Perhaps most telling in all of this is that, by March of 2003, the audience response to Stewart’s jokes has changed. More than ever before, Stewart’s quips about the shakiness of the case for war in Iraq are met with claps of agreement, not laughs. The week following the start of the war, in a segment examining Dick Cheney’s close ties to Halliburton, Stewart at one point remarks: “Hearing that does make me feel like the government just took a shit on my chest.” That’s not really a joke, is it?

Stewart solidified his place in the national consciousness not by making his audience laugh but by voicing concerns they agreed with. By early 2003, Stewart had seen egregious politicking (the Supreme Court handing the 2000 election to Bush), staggering, era-defining tragedy (the 9/11 attacks, from New York City), and watched as the executive branch launched a widely criticized military operation (Iraq). For Stewart to stick to spitballs from the back of the class, and not become a liberal advocate of sorts, seems nearly impossible. But Stewart framed his arguments not as a liberal TV host speaking against a conservative government (and 24-hour news channel), but as a rational TV host against irrational foes.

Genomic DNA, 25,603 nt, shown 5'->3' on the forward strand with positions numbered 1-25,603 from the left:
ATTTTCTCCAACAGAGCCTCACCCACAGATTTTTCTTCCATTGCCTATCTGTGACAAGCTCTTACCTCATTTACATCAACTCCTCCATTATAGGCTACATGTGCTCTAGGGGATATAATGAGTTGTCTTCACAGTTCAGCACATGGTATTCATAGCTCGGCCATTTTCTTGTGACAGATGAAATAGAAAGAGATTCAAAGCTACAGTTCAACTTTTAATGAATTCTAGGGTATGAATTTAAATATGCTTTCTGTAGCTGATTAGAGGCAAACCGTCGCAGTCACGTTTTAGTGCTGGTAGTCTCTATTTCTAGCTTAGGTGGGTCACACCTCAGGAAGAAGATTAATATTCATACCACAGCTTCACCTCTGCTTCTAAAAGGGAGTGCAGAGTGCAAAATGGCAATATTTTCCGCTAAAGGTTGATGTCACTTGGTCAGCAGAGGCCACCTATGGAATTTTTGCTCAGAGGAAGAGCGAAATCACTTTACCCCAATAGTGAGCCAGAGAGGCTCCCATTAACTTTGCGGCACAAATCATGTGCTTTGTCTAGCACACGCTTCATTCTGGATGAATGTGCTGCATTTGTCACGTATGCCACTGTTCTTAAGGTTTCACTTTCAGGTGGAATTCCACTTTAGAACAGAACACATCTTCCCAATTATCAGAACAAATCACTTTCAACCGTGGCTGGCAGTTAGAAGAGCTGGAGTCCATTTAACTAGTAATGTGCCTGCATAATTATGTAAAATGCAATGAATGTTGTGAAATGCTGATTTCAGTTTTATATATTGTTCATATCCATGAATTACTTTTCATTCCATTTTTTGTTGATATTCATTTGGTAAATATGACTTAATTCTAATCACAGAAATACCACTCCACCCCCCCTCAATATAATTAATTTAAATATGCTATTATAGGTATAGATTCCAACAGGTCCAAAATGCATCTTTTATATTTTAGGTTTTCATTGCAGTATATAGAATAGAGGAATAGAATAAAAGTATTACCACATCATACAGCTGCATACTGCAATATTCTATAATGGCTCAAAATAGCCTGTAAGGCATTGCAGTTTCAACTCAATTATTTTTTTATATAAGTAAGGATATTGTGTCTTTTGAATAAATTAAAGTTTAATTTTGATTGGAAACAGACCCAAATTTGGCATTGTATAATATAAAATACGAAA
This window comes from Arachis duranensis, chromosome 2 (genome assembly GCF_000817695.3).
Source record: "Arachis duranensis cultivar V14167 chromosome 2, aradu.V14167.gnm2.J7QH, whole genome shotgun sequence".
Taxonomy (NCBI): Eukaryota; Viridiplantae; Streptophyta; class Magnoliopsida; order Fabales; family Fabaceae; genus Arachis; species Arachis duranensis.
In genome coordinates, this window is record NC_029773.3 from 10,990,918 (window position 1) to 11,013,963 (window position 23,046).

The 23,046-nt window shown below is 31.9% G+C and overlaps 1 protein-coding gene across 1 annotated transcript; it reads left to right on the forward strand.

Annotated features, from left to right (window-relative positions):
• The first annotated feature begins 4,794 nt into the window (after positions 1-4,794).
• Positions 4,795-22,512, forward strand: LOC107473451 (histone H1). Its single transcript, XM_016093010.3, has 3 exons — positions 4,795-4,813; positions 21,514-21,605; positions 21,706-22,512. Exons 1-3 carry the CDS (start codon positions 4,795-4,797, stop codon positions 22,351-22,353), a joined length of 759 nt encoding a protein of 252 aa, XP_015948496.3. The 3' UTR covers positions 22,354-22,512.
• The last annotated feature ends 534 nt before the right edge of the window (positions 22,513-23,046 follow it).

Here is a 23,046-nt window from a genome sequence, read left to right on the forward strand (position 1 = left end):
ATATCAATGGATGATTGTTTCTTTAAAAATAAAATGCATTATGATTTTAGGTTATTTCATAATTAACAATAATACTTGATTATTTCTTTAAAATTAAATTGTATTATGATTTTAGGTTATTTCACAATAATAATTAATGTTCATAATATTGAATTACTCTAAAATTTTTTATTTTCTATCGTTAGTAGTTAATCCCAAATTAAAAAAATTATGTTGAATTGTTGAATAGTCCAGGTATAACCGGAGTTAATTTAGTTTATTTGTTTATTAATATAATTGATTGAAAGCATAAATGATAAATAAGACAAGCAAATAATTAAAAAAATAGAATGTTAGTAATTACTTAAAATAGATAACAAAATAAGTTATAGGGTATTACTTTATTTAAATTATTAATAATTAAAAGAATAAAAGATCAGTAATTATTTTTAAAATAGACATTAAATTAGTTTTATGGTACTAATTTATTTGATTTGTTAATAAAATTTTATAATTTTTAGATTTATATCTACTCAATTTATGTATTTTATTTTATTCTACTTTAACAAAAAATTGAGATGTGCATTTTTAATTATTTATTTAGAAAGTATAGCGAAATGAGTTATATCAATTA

The Daily Show had so solidified its political and cultural voice that by 2004, the Month of Zen stream had become less interesting to watch. It was fascinating to see Stewart come into his own (and somewhere along the way acquire a suit that actually fit him). The rest of it — with still more than a decade to go — became less about watching the show develop and more about appreciating how it maintained such a high plateau.